Aaron Beck (1995) selects a clinician to role-play a male client. The client, Mike, was abandoned by his wife after she had multiple affairs. Mike is a recovering alcoholic with a sexually transmitted disease who suffers from dating anxiety, childhood trauma, and feelings of inferiority. Beck demonstrates how to establish a collaborative relationship with the patient.
Ellis and Wolfe (1995) demonstrate with several volunteers. Beth, is troubled by her dominating mother. Ellis assigns a homework task. Next, Wolfe works with a volunteer who feels betrayed by her husband and brother. Ellis works with a second volunteer, Megan, who is ending a relationship with her boyfriend. Ellis uses imagery, confrontation and humor.
Alexander Lowen (1995) demonstrates with John who is dissatisfied with his body. Through exercises, Lowen helps John use his body to express his full range of feelings. Lowen explains that he does not rely on the mind to change behavior because of its lack of power. Lowen expects the body to free itself. The demonstration concludes with Lowen’s elaboration on his work.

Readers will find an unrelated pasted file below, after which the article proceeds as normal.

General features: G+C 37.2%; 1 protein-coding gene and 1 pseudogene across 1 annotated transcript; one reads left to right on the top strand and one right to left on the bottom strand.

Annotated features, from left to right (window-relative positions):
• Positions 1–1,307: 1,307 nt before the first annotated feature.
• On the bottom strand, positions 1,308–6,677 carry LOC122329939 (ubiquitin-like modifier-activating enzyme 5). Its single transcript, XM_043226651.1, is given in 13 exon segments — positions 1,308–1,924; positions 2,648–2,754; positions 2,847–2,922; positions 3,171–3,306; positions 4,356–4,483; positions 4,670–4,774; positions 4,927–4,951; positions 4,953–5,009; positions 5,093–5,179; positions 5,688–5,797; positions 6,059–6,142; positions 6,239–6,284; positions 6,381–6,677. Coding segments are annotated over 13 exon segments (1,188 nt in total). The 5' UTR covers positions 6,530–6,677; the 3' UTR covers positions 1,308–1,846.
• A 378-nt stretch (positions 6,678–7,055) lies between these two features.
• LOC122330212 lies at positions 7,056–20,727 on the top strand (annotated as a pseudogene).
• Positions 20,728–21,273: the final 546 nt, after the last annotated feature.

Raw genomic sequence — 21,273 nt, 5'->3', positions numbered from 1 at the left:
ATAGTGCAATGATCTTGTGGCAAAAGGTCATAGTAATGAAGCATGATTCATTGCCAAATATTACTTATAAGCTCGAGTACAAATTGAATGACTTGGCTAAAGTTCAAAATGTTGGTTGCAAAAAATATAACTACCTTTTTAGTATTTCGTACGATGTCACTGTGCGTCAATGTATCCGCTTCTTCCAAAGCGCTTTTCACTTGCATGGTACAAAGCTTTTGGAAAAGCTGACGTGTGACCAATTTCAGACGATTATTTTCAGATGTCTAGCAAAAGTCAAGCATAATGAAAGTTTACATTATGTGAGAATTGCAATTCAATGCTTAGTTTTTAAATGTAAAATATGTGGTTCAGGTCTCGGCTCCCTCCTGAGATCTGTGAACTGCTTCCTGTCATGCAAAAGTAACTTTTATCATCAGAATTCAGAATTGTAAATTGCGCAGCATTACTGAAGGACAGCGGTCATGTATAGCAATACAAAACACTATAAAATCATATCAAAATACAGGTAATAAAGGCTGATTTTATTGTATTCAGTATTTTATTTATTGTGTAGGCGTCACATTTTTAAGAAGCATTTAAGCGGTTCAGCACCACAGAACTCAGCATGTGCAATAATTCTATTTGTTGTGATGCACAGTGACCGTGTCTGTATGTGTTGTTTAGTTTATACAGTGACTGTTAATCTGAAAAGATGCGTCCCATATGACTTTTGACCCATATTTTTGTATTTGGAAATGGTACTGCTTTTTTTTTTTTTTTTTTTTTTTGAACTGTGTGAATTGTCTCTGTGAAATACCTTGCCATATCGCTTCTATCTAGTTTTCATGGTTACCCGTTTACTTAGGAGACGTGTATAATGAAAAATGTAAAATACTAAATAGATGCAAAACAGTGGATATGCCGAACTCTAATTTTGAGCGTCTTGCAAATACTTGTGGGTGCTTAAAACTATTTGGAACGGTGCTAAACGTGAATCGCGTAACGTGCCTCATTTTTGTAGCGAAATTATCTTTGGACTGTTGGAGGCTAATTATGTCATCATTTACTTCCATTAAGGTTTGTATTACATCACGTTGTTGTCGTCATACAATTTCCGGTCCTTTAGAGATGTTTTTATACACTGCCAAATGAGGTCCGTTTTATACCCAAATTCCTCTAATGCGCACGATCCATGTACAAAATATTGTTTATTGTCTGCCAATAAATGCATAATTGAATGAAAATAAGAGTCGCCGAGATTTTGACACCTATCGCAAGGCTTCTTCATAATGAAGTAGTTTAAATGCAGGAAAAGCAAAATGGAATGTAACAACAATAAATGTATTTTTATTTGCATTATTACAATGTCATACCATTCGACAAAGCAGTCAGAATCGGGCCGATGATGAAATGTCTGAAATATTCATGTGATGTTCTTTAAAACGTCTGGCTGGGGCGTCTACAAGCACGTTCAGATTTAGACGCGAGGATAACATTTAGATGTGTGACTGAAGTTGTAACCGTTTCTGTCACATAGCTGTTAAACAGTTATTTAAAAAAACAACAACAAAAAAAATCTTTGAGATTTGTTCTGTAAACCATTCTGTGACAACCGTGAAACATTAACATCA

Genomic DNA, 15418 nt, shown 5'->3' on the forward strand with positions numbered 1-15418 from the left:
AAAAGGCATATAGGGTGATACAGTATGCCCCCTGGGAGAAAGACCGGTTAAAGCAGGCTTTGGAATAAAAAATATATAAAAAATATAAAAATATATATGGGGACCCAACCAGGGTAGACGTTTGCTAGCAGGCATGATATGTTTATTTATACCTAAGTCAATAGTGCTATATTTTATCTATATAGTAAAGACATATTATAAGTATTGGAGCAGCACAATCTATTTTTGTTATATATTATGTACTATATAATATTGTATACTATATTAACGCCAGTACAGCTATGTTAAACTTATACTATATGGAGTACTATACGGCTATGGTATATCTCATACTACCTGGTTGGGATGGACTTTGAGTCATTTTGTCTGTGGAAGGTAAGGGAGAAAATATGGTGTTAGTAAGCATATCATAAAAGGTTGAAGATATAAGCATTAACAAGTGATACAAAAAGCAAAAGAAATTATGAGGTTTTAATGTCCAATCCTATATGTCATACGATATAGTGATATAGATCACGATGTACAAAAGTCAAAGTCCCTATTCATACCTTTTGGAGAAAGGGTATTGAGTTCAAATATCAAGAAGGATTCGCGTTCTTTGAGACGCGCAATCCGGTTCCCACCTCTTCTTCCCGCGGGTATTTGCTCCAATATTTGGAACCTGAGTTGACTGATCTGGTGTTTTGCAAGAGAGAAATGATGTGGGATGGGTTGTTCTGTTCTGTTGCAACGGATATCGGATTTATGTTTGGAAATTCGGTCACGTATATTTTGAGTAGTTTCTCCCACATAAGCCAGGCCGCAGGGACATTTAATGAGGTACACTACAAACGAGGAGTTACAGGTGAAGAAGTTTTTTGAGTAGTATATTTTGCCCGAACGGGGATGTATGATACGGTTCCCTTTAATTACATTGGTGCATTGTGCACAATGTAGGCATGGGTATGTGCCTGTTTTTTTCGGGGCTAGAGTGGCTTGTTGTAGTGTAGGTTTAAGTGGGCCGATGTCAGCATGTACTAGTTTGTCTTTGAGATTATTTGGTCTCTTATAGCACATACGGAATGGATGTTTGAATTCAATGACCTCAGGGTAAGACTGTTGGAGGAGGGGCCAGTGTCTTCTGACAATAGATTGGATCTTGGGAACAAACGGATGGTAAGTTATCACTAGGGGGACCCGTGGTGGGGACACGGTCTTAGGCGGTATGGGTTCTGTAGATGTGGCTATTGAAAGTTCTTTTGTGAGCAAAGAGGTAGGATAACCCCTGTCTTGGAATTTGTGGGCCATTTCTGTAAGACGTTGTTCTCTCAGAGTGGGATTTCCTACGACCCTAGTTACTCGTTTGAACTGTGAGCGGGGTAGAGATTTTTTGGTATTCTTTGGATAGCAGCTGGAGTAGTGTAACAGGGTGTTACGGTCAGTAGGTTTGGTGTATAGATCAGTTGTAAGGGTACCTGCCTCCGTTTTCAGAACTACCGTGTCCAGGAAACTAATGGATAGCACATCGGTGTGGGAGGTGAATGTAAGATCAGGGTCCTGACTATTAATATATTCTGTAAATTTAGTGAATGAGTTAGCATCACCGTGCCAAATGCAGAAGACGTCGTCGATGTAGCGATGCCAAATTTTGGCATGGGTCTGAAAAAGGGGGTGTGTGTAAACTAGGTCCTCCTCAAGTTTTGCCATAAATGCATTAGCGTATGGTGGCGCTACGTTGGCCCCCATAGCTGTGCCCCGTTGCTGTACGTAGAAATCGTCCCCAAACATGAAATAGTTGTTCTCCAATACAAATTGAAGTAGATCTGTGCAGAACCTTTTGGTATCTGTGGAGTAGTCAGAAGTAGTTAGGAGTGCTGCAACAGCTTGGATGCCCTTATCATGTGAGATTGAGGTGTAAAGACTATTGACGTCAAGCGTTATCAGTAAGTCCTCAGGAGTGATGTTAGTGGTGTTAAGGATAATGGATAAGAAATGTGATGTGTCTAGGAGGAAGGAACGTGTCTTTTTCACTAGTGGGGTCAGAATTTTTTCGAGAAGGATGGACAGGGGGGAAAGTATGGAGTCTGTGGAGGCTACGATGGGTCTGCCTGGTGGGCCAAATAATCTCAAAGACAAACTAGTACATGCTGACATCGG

Mary Goulding (1995) demonstrates with three volunteer clients. The first is disturbed because his mother did not spend much time with him during childhood. Next Dave is concerned about his distant relationship with his son. The third, Diane describes problems with her mother who is now a widow and overly critical. Goulding explains her work.
William Glasser (1995) demonstrates with a simulated client who is in an emotionally abusive relationship. This client is depressed and unhappy with her life. The goal of the first session is to focus on a behavioral change that can be accomplished as a first step. Glasser concludes with an explanation of the demonstration and of control theory.